We say we fight a "war on drugs" or a "war on poverty" and it's easy to understand that we are not talking about a war between two armed forces.
When we say we are fighting a "war on terror" it's not clear what that means. Who are we fighting, how do we fight this war and how do we know when we "win"?
Some people talk about the war on terror as if it's equivalent to a traditional war where two armies fight as directed by a centralized command and control structure. If we can destroy the other side's army and their command and control structure - then we win. Of course this can never happen in the war on terror where there is no single army and no centralized command and control.
We should be fighting a "war on hate". Terrorists are motivated by what they have been taught to hate. They (whoever they are) don't just hate Americans, they have been taught to hate anyone who is not part of their group/tribe/religion. A successful war on hate will be based on education, primarily from parents, teaching children that all people deserve to be treated with dignity and compassion.
That sounds simple - why hasn't it happened?
The major reason why war is never ending is that we divide humanity by identifying with a group. We may be part of a group, by accident of birth or by choice - which causes, or actively promotes - mistrust of those outside the group, feelings of superiority, learning to hate the "other" and eventually dehumanizing them to the point of convincing ourselves that killing is justified.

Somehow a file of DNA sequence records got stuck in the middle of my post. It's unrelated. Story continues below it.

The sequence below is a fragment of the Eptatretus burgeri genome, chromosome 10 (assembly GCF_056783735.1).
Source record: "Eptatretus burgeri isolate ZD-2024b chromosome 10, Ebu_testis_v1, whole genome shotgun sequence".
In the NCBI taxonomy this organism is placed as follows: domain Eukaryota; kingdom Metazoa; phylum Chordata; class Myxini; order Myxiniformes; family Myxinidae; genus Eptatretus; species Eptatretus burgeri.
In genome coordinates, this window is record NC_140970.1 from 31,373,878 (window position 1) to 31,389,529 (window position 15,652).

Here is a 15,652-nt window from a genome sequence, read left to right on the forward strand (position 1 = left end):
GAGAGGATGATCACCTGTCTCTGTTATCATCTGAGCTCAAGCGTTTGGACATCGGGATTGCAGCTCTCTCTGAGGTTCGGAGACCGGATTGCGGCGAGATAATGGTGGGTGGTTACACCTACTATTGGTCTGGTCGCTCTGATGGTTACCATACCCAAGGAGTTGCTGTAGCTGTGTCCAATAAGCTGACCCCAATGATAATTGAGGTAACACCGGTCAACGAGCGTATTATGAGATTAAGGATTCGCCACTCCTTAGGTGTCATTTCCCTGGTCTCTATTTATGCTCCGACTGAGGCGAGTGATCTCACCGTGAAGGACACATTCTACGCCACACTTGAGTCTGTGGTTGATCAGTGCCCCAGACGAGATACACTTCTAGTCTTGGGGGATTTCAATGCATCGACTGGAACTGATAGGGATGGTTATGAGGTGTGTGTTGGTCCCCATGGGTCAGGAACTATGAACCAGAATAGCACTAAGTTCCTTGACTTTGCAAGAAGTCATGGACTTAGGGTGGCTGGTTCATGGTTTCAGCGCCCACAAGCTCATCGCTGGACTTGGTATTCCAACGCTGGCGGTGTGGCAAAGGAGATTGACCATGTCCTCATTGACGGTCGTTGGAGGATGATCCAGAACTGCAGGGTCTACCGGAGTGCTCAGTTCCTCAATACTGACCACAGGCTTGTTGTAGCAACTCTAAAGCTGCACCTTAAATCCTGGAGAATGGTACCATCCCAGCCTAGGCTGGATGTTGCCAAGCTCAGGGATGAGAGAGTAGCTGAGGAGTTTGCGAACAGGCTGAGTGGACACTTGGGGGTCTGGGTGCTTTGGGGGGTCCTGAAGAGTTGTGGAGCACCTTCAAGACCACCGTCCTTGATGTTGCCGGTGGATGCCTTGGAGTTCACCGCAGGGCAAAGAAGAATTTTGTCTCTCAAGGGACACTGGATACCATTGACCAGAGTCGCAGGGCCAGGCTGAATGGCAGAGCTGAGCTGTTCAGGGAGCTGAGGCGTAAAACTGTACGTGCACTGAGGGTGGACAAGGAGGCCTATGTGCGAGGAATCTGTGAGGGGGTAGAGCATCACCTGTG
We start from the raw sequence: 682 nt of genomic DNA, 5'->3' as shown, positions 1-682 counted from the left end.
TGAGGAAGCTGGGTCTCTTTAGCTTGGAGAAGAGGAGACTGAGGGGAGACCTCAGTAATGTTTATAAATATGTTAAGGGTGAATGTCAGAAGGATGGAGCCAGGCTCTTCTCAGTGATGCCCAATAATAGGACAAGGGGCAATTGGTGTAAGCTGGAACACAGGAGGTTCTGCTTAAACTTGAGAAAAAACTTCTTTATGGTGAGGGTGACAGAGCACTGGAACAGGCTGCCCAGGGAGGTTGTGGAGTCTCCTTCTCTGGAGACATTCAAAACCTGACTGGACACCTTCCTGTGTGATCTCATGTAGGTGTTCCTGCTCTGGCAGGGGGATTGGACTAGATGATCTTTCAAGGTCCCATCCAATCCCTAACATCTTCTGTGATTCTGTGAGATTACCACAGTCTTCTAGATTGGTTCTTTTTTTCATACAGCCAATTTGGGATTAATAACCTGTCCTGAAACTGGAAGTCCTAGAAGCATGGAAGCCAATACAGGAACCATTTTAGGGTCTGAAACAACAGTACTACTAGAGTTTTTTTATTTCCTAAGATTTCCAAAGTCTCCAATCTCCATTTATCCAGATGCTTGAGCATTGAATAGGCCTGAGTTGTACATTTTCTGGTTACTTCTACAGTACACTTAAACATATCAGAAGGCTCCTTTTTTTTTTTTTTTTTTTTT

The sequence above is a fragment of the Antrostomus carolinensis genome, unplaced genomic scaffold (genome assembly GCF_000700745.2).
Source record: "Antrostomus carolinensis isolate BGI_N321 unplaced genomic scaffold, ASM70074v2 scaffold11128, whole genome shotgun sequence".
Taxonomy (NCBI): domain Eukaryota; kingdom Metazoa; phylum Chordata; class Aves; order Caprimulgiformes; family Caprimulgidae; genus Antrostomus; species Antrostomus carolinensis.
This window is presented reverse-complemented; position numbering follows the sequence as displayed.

If we want to live in a peaceful world we also must recognize that the existence of the military/industrial complex depends on the world being, or perceived as being, a dangerous place where vast sums of money must be spent on the latest weaponry to "keep us safe". We want peace - we need to promote peace, they want to build weapons - they need to promote war.
When we are dealing with individuals who are willing to strap on a bomb and detonate it in a crowded marketplace it's easy to see how misguided the notion of a war on terror is. We aren't going to stop suicide bombers with more bombs or by putting more American soldiers in harms way.
We would be much better off promoting what we want (peace) than fighting against what we don't want (war). We can do that by spending our money and efforts on a campaign using television, radio and the internet to educate children (and some adults) that all people deserve to be treated with dignity and compassion, and then showing the courage of our convictions by helping them build schools and hospitals and get started in small businesses. This has to be a global effort that transcends religion and borders.
B tells me I need to read the book Three Cups of Tea.
Wishing you and all people - Peace